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Industry Trend of the Week
Apple upped the ante this week, announcing they would let almost anyone publish via RSS feed into their Apple News app. The company hopes that the exponential increase in content will drive advertising revenue and diversify its income from just hardware and software. With Google introducing AMP and Facebook also allowing any news organization to publish directly to Instant Articles, the distributed platform game has gotten really interesting. Will the homepage even be necessary in five years?
Story of the Week
At The Dallas Morning News, becoming truly digital means starting over
The DMN was stuck in the ’90s and they knew it, so they brought in consultants, broke into teams and dissected the newspaper from top to bottom to discover what they would need to do to get the paper into the digital era. The result should be pretty remarkable as the paper prepares to re-launch itself while still producing a daily product.
Why Subscriptions are the Future of Journalism
The co-founder and publisher of the subscription-only news site, The Correspondent, goes in depth about why the advertising model is hurting the product publishers produce, why native advertising is just as bad and what the emergence of distributed content means. He concludes that subscriptions are the best, and most sensible way, to sustain credible journalism.
10 reasons to love a paywall
New Zealand’s National Business Review’s Technology Editor Chris Keall lists his ten reasons why publications should definitely have paid content on their sites, desktop and mobile.
Apple Opens Mobile News App to All Publishers in Bid for Readers
Apple, going head-to-head with Google and Facebook is providing any publisher who wants them, tools to publish in the Apple News App. Publishers will get exposure on millions of devices while Apple will get a ton of new content. Apple is integrating ComScore to provide traffic figures to publishers after they had a problem with accurate reader metrics last year.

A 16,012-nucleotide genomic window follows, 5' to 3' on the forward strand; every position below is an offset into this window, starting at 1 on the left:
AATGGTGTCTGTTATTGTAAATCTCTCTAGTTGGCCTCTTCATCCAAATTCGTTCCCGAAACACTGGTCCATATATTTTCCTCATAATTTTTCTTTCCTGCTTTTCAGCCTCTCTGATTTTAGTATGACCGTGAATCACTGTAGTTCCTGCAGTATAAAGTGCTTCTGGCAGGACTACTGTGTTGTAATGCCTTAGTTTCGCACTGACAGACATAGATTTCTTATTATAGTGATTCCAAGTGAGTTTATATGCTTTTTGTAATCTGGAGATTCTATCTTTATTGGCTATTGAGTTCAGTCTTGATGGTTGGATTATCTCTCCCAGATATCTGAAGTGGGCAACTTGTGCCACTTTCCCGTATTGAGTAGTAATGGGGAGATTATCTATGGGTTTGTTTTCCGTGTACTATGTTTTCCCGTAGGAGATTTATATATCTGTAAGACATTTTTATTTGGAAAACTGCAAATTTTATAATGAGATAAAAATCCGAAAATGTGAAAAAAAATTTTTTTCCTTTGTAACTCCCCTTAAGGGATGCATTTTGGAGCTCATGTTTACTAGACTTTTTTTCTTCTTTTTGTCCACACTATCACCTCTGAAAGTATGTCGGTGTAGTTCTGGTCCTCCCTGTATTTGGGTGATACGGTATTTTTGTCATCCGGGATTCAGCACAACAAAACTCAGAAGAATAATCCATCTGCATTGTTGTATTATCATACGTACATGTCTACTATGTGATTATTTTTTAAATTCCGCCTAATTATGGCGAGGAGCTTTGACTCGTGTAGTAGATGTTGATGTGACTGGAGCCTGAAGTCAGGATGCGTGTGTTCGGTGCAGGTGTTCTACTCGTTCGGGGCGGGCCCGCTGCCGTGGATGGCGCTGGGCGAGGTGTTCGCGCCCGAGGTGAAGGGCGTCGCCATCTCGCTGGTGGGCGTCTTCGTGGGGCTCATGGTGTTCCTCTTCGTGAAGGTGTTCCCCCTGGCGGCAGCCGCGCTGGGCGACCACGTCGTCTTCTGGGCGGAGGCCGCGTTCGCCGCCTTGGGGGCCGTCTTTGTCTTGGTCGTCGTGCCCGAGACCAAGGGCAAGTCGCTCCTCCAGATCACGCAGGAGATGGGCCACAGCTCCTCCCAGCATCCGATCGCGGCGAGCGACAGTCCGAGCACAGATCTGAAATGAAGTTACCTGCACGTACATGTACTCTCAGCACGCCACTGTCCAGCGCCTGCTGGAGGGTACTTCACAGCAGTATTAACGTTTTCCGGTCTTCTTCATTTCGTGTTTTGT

BILD’s Stefan Betzold on the challenges, and opportunities, of distributed content
It is a debate that is likely to reverberate around the publishing world for many years to come. Should media companies focus on building their own digital properties or does the future lie in working with social platforms like Facebook (Instant Articles) Google (AMP) and Apple (News)?
How The Telegraph builds new formats to make its news coverage more engaging
With all the new tools and platforms out for promoting stories, it’s hard to know which to develop for and which to watch. The Daily Telegraph divides new tool releases into three categories and the prioritizes resources accordingly.
Messenger apps – the next frontier for media companies
One of the main issues for media companies in the last few years has been working out how to harness social networks to drive traffic to their websites. Brands like BuzzFeed and The Huffington Post have built businesses off the back of understanding what chimes with users on social platforms, and delivering content that they engage with and share.
Current affairs magazines are defying the death of print
Not all publications are caught in print’s death spiral, in fact publications that specialize in long-form journalism are enjoying more readership than ever. Mind you, this isn’t a surprise to readers of Piano’s blog; we published a white paper last year that said long-form journalism actually drives digital subscription revenue. If you’d like to read that paper, please send us an email.
Ads on news sites gobble up as much as 79% of users’ mobile data
In spite of the kerfuffle regarding ad blocking, rampant data abuse continues according to Enders Analysis who ran a quick study on eight pages from popular publishers and found that between 18-79% of data transferred is ad-related. No wonder then that mobile carriers are thinking about systemic ad blocking and users are still downloading and installing ad block software.
Most Read Stories From Last Week
Facebook announces a WordPress plugin that lets publishers easily create Instant Articles
What the editors of The Sun and The Guardian think about the future of newspapers